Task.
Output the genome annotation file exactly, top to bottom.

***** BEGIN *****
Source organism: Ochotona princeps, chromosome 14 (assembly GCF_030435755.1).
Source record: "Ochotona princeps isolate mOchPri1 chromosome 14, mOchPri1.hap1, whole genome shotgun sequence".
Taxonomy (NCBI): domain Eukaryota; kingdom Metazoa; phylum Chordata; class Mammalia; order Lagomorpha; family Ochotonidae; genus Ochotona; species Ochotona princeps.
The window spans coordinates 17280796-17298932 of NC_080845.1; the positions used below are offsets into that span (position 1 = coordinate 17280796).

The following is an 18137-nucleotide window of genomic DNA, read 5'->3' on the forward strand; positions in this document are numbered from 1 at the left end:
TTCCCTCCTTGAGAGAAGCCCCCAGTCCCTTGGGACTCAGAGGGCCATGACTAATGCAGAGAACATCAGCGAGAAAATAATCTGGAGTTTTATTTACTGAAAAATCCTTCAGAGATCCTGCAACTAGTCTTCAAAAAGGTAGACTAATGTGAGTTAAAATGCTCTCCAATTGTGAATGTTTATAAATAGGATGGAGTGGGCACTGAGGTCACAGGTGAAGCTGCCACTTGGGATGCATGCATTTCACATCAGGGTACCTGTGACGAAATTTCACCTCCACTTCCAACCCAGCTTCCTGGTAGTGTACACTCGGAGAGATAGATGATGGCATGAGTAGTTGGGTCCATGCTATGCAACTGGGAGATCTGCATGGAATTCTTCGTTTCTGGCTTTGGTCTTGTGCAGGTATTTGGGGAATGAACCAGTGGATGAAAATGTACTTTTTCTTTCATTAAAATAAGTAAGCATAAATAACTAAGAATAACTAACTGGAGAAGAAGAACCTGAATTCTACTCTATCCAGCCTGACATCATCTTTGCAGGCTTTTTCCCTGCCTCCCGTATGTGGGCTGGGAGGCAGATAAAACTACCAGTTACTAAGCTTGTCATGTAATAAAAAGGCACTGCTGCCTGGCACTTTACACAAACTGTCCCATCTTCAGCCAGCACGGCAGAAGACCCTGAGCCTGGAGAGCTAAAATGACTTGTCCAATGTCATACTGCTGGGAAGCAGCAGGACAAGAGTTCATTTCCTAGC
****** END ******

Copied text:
Source organism: Ochotona princeps, chromosome 14 (assembly GCF_030435755.1).
Source record: "Ochotona princeps isolate mOchPri1 chromosome 14, mOchPri1.hap1, whole genome shotgun sequence".
Taxonomy (NCBI): domain Eukaryota; kingdom Metazoa; phylum Chordata; class Mammalia; order Lagomorpha; family Ochotonidae; genus Ochotona; species Ochotona princeps.
The window spans coordinates 17280796-17298932 of NC_080845.1; the positions used below are offsets into that span (position 1 = coordinate 17280796).

The following is an 18137-nucleotide window of genomic DNA, read 5'->3' on the forward strand; positions in this document are numbered from 1 at the left end:
TTCCCTCCTTGAGAGAAGCCCCCAGTCCCTTGGGACTCAGAGGGCCATGACTAATGCAGAGAACATCAGCGAGAAAATAATCTGGAGTTTTATTTACTGAAAAATCCTTCAGAGATCCTGCAACTAGTCTTCAAAAAGGTAGACTAATGTGAGTTAAAATGCTCTCCAATTGTGAATGTTTATAAATAGGATGGAGTGGGCACTGAGGTCACAGGTGAAGCTGCCACTTGGGATGCATGCATTTCACATCAGGGTACCTGTGACGAAATTTCACCTCCACTTCCAACCCAGCTTCCTGGTAGTGTACACTCGGAGAGATAGATGATGGCATGAGTAGTTGGGTCCATGCTATGCAACTGGGAGATCTGCATGGAATTCTTCGTTTCTGGCTTTGGTCTTGTGCAGGTATTTGGGGAATGAACCAGTGGATGAAAATGTACTTTTTCTTTCATTAAAATAAGTAAGCATAAATAACTAAGAATAACTAACTGGAGAAGAAGAACCTGAATTCTACTCTATCCAGCCTGACATCATCTTTGCAGGCTTTTTCCCTGCCTCCCGTATGTGGGCTGGGAGGCAGATAAAACTACCAGTTACTAAGCTTGTCATGTAATAAAAAGGCACTGCTGCCTGGCACTTTACACAAACTGTCCCATCTTCAGCCAGCACGGCAGAAGACCCTGAGCCTGGAGAGCTAAAATGACTTGTCCAATGTCATACTGCTGGGAAGCAGCAGGACAAGAGTTCATTTCCTAGC